27 August 2009

It’s a wrap for Hello From Earth

Cosmos Online
25,880 messages were collected by the project from places as far flung as the Vatican City, Afghanistan and Antarctica. NASA beamed them towards Gliese 581d at noon today.
Gliese 581d

Gliese 581d is the outlying planet in the Gliese 581 system, and orbits its parent star every 66.8 days. It may be covered by a large and deep ocean and is the first serious 'waterworld' candidate discovered beyond our Solar System. Credit: ESO

“Stage fright! What do you say in an intergalactic message? Hello? Peace? What’s the weather like? Know that we’re here, we’re waiting. Hear from you soon. Ally =]”

With these words Alexandra Lynch, a Brisbane schoolgirl, became the last person to contribute a goodwill message to the Hello From Earth website. At midday today, the messages were transmitted 20.3 light-years to the nearest Earth-like planet outside our Solar System, Gliese 581d.

A total of 25,880 messages were collected by the website, a COSMOS initiative to celebrate Australia’s National Science Week and the International Year of Astronomy.

Done with the support of NASA, the CSIRO, and the Australia’s Science Minister Kim Carr, it was a way of making people aware of our annual celebration of science, now in its 12th year, and get them thinking about the value and importance of science generally, and astronomy in particular.

And what an extraordinary success it has been: we had messages from Afghanistan to Alaska, from Morocco to Macau – in fact, from all 195 nations and even non-nations like Antarctica and Vatican City (not the Pope as far as we know).

More than 1,000 newspapers, in scores of languages, reported the initiative and than 9,917 blogs around the world discussed it and linked to the site; there were thousands of tweets in French, Russian, Indonesian and any other language you can image.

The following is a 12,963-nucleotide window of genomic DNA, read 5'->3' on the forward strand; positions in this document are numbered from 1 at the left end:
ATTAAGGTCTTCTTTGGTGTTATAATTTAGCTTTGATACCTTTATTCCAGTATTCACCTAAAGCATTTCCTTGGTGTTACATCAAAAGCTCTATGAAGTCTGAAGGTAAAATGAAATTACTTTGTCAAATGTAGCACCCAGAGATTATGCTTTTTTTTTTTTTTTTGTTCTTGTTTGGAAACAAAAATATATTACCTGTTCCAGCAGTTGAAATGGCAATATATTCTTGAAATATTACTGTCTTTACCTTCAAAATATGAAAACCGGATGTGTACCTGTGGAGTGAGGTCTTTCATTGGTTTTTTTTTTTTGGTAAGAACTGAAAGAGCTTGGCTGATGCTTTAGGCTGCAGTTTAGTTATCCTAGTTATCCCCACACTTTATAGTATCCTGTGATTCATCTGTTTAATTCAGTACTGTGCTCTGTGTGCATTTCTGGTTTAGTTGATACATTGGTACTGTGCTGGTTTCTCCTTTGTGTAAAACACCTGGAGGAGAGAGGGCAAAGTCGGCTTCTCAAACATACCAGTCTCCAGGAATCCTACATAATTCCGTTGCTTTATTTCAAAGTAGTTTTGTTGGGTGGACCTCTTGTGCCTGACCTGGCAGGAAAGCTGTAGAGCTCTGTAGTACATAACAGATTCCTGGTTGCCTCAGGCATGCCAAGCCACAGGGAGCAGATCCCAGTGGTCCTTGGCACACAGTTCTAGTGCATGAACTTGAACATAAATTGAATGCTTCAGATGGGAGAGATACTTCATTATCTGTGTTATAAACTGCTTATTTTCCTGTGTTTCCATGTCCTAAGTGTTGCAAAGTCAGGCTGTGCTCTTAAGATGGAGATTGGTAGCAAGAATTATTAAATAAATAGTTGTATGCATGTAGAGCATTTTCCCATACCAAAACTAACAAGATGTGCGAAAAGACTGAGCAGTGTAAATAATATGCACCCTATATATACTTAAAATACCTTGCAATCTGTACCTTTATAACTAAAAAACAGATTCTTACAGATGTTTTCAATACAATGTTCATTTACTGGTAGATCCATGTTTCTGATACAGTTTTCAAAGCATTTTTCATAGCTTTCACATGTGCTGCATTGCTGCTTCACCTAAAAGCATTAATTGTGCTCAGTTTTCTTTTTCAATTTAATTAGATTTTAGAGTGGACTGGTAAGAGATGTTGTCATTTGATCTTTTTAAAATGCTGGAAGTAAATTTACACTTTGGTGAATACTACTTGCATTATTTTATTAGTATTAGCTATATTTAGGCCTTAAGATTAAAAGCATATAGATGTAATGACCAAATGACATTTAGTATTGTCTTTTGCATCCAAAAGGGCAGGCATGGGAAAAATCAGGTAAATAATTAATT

Visitors to the site reached 254,620 in the 13 days the site collected messages, and visitors read 1.25 million pages; from the various messages left by participants to articles on exoplanets and astrobiology.

Some of the messages included:

Yidumduma Bill Harney, an Aboriginal astronomer of the Wardaman people: “Yidigunmardin nuruku yajingewa wuremulu jandange. Our dream, we’re telling to them young kids. We’re talking all this dream for the future.”

Patty, Melbourne: “What I’ve learnt: believe in yourself, believe in others, keep confidences, that family matters, you get what you give, dare to dream and don’t forget to laugh.”

Fred Mason, Roberts Creek: “Hi there: Sorry about The Outer Limits; hope you enjoyed I Love Lucy. Have you got all our missing socks? Love, Earth.”

Class4M, Castle Cove Public School, Australia:We come in peace. If you are out there, please respond. We want to be friends. We are all different and we can’t wait to meet you! From the children of Earth.

On Friday 28 August 2009, at midday, the Canberra Deep Space Communication Complex at Tidbinbilla transmited the messages, encoded into binary. They were sent at a frequency of 7.145 gigahertz and a power of 18 kilowatts, in the direction of Gliese 581d, an exoplanet only recently discovered to be in its star’s habitable zone.

Gain from the antenna transmission source will increase this greatly: the signal is equivalent to using the combined transmission power of 300 billion mobile phones. NASA engineers will aim at azimuth 87 degrees at an elevation of 17 degrees at the start of transmission – the location of Gliese 581 will be when the message arrives around December 2029 – and the signal will be repeated twice over two hours.

Will we get a response? It’s unlikely – while a modern review of the Drake Equation suggests the number of detectable civilisations may be 200 in our galaxy alone, the universe is so vast that it is unlikely this particular star system is inhabited – much less harbours intelligent life with advanced technology.

But it’s been an interesting exercise in seeing just what people would say to extraterrestrials, given the chance.


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